Statistical analysis

We conducted bivariate analysis to compare the diabetic respondents across the categories for each of our study variables. A chi-square test was performed to determine the proportional differences by diabetes status. The correlates of diabetes among the adults were assessed by using multivariable logistic regression models. Odds ratios (OR) with 95 % confidence intervals (CI) for correlates of diabetes were estimated. The first model included all selected socio-demographic and economic characteristics, the second model included anthropometric characteristics, the third and the fourth model included interaction terms and square term of age, respectively, and the final model included significant predictors (p < 0.05) based on all four models. For selecting the best model, the value of -2LogLikelihood ratio test, AIC, and the area under the receiver operating characteristic (ROC) curve was examined. The lower values of -2Log Likelihood ratio test and lower AIC value represent the better model. The area under the ROC curve measures the accuracy of the model. The summary of modelling exercise is presented in the Appendix (Table 5). An area of 1.0 represents the perfect test and an area of 0.5 represents the worthless test. Appropriate sample weights were used for the whole data set provided by the 2011 BDHS. We used SPSS 20.0 (SPSS, Inc) to analyze the data [28].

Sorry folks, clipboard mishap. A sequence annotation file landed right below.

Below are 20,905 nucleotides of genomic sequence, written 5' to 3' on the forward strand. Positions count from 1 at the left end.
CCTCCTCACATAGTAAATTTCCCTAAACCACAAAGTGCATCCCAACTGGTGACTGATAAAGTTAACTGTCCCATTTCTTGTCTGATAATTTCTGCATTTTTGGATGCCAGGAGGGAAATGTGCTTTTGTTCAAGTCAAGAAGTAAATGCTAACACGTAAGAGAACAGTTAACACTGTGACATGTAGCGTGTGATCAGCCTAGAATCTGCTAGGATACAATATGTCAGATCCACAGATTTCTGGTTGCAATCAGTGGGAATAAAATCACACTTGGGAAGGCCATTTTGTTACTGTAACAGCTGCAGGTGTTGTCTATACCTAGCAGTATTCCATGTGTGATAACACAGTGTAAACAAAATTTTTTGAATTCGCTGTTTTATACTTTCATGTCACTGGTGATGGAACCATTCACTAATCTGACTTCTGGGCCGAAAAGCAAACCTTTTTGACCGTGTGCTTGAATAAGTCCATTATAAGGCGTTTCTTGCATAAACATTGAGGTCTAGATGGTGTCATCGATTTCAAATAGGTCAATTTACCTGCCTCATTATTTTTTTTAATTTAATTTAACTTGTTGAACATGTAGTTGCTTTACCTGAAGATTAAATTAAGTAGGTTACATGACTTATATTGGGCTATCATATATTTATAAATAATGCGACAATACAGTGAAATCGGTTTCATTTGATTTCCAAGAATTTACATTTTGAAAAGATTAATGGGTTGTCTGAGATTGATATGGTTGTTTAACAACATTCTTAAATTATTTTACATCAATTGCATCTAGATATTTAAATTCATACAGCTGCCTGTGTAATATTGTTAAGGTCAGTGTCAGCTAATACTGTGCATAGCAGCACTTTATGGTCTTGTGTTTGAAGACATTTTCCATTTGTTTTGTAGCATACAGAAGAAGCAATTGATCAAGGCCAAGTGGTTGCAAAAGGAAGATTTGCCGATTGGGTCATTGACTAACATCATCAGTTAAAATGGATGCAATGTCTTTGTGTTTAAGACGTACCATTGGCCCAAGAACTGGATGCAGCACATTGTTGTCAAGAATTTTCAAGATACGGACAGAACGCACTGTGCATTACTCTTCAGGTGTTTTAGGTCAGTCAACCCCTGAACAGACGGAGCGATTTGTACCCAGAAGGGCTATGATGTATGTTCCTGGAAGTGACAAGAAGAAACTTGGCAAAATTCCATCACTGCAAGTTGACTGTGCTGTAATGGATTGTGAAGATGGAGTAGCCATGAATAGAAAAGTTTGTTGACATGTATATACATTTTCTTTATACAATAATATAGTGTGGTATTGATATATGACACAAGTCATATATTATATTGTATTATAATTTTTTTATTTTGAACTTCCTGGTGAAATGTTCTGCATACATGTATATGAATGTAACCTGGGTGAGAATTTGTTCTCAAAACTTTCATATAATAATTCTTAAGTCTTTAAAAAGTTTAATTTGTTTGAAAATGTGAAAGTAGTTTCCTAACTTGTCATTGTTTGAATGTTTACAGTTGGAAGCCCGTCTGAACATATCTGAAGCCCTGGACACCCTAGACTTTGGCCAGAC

Results